DATA + Culture– Supports Decision Making

SYSTEMS – Support Staff Behavior

Step 2: What is the goal?

______________________________________________________________________________________________________________________________________________________________________________________

Step 3: What will we do to support student behavior?

__________________________________________________________________________________________________________________________________________________________________________________________________________________________________________________________________________

PRACTICES –

Support Student Behavior


Using guiding questions and facilitated activities to build the implementation plan for high schools

Triangle Activity:

Applying the Three-Tiered Logic to Your School

Tier 3

Practices, Initiatives,

Programs for a FEW

Tier 2

Practices, Initiatives,

Programs for SOME

Tier 1

Practices, Initiatives,

Programs for ALL


Using guiding questions and facilitated activities to build the implementation plan for high schools

MDS3 Implementation Plan – page 2


Lessons learned thus far

Lessons learned thus far..

  • Enrolling schools in the project

  • Engaging them to do the work

  • Empowering


Enrolling schools in the project

Enrolling schools in the project

  • Voluntary participation

  • What’s in it for me?

  • Don’t NAME it


Engaging the adults

Engaging the adults

  • The mission begins with coordinating the resources

  • Taking a comprehensive look at what is already place

    • Resource Mapping Activity

    • …and one step further (AACPS)

  • Coordinating those resources

    • Multiple Mentors -

  • Developing communication systems/networks


What do you already have

What do you already have?

  • Brainstorm inventory of current practices…


School wide systems for student success a response to intervention rti model

School-Wide Systems for Student Success:A Response to Intervention (RtI) Model

Academic Systems

Behavioral Systems

  • Tier 3/Tertiary Interventions 1-5%

  • Individual students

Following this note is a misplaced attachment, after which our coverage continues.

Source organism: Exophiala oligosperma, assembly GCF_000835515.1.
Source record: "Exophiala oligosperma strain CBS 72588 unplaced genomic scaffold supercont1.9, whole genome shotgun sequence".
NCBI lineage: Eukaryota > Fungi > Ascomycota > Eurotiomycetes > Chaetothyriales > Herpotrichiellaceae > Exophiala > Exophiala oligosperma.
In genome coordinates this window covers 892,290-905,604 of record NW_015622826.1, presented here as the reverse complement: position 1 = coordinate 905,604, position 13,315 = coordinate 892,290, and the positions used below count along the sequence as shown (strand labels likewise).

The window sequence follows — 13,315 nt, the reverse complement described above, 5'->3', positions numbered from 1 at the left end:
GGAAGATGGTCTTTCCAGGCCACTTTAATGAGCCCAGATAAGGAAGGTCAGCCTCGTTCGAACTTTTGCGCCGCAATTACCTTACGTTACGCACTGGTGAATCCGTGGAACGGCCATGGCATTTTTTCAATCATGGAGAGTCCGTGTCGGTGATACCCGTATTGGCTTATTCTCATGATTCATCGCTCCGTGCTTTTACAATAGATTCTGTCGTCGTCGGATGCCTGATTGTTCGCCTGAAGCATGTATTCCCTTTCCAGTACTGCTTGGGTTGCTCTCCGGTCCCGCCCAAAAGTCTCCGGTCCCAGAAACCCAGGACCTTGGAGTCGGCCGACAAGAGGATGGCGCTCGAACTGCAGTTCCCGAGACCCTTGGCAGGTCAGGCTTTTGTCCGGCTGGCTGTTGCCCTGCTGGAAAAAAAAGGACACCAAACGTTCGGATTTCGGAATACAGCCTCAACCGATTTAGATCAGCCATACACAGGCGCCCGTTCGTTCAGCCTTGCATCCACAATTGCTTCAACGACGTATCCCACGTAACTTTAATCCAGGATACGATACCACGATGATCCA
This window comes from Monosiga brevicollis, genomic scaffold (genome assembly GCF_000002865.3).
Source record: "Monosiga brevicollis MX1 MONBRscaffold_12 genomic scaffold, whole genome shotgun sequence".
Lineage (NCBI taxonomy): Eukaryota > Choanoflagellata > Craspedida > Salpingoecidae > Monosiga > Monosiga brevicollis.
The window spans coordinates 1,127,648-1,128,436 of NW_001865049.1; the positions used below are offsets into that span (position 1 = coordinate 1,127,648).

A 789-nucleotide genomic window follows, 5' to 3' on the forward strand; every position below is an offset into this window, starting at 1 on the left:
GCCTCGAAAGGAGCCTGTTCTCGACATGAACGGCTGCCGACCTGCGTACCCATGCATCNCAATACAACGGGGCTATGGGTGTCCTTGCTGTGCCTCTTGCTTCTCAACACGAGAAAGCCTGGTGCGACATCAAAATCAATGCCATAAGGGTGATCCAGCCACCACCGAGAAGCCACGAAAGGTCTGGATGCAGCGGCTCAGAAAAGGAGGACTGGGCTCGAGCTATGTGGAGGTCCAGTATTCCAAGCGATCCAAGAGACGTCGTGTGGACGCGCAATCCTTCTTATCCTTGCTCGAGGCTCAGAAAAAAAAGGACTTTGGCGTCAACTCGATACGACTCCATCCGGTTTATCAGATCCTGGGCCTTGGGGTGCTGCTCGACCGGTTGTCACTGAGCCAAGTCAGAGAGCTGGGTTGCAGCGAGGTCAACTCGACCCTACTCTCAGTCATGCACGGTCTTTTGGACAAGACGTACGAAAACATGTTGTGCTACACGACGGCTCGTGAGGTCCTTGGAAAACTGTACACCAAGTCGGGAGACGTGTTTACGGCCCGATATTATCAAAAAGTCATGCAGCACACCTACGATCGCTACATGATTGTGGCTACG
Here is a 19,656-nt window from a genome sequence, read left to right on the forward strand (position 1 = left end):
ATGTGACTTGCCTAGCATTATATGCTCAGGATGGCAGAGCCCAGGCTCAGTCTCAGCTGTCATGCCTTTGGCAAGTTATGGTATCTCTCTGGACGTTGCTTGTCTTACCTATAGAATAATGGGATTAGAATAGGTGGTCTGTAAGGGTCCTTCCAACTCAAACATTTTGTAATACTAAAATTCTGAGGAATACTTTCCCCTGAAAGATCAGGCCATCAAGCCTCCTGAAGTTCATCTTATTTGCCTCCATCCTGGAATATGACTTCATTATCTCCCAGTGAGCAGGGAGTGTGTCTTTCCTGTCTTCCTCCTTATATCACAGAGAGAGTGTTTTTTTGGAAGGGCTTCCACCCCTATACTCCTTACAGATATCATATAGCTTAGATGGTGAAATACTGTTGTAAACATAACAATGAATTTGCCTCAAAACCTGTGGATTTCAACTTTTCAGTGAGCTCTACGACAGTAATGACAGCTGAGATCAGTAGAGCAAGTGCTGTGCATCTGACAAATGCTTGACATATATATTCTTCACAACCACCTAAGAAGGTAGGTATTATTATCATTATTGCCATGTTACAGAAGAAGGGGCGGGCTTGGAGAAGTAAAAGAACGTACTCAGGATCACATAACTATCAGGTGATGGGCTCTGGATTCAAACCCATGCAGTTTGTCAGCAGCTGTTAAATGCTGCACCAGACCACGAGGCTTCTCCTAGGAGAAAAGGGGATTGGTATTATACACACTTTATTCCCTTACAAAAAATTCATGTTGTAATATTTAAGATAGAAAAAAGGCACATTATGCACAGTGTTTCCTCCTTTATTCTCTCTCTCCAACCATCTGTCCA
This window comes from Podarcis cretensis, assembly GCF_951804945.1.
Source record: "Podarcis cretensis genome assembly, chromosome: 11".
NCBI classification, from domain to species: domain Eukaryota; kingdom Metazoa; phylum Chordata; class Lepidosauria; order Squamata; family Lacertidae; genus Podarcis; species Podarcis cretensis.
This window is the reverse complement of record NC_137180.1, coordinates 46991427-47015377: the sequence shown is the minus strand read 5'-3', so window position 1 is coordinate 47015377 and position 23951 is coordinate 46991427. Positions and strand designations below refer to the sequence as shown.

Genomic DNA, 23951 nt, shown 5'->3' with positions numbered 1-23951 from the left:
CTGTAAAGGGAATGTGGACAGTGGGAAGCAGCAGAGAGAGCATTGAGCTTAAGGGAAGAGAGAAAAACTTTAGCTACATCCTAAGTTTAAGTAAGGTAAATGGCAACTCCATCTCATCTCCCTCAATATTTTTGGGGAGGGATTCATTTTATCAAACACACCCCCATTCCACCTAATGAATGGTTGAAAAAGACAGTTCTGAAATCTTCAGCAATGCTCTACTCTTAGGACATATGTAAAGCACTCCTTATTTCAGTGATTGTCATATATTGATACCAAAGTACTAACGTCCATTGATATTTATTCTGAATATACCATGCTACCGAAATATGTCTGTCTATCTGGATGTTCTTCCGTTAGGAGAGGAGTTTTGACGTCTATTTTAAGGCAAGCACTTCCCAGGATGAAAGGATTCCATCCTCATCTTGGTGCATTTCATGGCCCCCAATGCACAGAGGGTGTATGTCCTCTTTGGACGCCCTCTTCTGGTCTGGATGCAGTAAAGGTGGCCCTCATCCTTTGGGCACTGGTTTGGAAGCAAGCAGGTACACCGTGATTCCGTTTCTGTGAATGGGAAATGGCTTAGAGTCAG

• Assessment-based

  • High intensity

  • 1-5%Tier 3/Tertiary Interventions

    • Individual students

    • Assessment-based

    • Intense, durable procedures

  • 5-15%Tier 2/Secondary Interventions

    • Some students (at-risk)

    • High efficiency

    • Rapid response

    • Small group interventions

    • Some individualizing

  • Tier 2/Secondary Interventions 5-15%

  • Some students (at-risk)

  • High efficiency

  • Rapid response

  • Small group interventions

  • Some individualizing

  • Tier 1/Universal Interventions 80-90%

  • All students

  • Preventive, proactive

  • 80-90%Tier 1/Universal Interventions

    • All settings, all students

    • Preventive, proactive

Illinois PBIS Network, Revised May 15, 2008. Adapted from “What is school-wide PBS?” OSEP Technical Assistance Center on Positive Behavioral Interventions and Supports. Accessed at http://pbis.org/schoolwide.htm


Resource mapping

Resource Mapping

  • What are the practices in place at each tier of the triangle?

  • Are they evidence-based practices?

  • How are you measuring effectiveness of practices (data)?

  • Who are the service delivery teams/personnel (e.g., Climate, School Improvement Team, Discipline)?

  • Link to outcomes- Strategic Plan (School Improvement Plan)


Using guiding questions and facilitated activities to build the implementation plan for high schools

Triangle Activity:

Applying the Three-Tiered Logic to Your School

Tier 3

Practices, Initiatives,

Programs for a FEW

Tier 2

Practices, Initiatives,

Programs for SOME

Tier 1

Practices, Initiatives,

Programs for ALL


Are you successful with these practices

Are you successful with these practices?

  • How do you know they are successful ?

  • Is there overlap?

  • Who do they serve? The students you intended to serve?

  • How do you decide who gets the intervention?

  • Do staff receive training and support to deliver intervention effectively?

  • Do you share impact of intervention with faculty?

  • Can you live without a couple? Wouldn‘tit be nice to do less but have the same outcome?


Communication systems feedback give it and get it

Communication Systems: Feedback -Give it and Get it

  • 2 times per term minimum

  • Especially important at high school and for students receiving Tier II supports

  • Gather feedback from the participating staff

  • How do teachers get feedback?

  • Unique ways to communicate


Empowering kids are key

Empowering: Kids are key!

  • Student involvement is the KEY to success

  • Digital Learners

    • http://www.youtube.com/watch?v=_A-ZVCjfWf8

  • Stephen Decatur High School Worcester County Public Schools

    • Teaching the Expectations

  • Dundalk High School Baltimore County Public Schools

    • Student generated newsletter

  • North County High School Anne Arundel County Public Schools

    • The story of one!


E fforts to promote sustainability beyond the life of the grant

Efforts to promote sustainability beyond the life of the grant.

  • Always a part of every discussion!

  • Graduated support

  • Cross training (all stakeholders)

  • Involving community stakeholders


Roadblocks to success

Roadblocks to success

  • “We don’t need something else”

  • “Money is too tight to…”

  • Common Core comes first

  • Schools with high academic achievement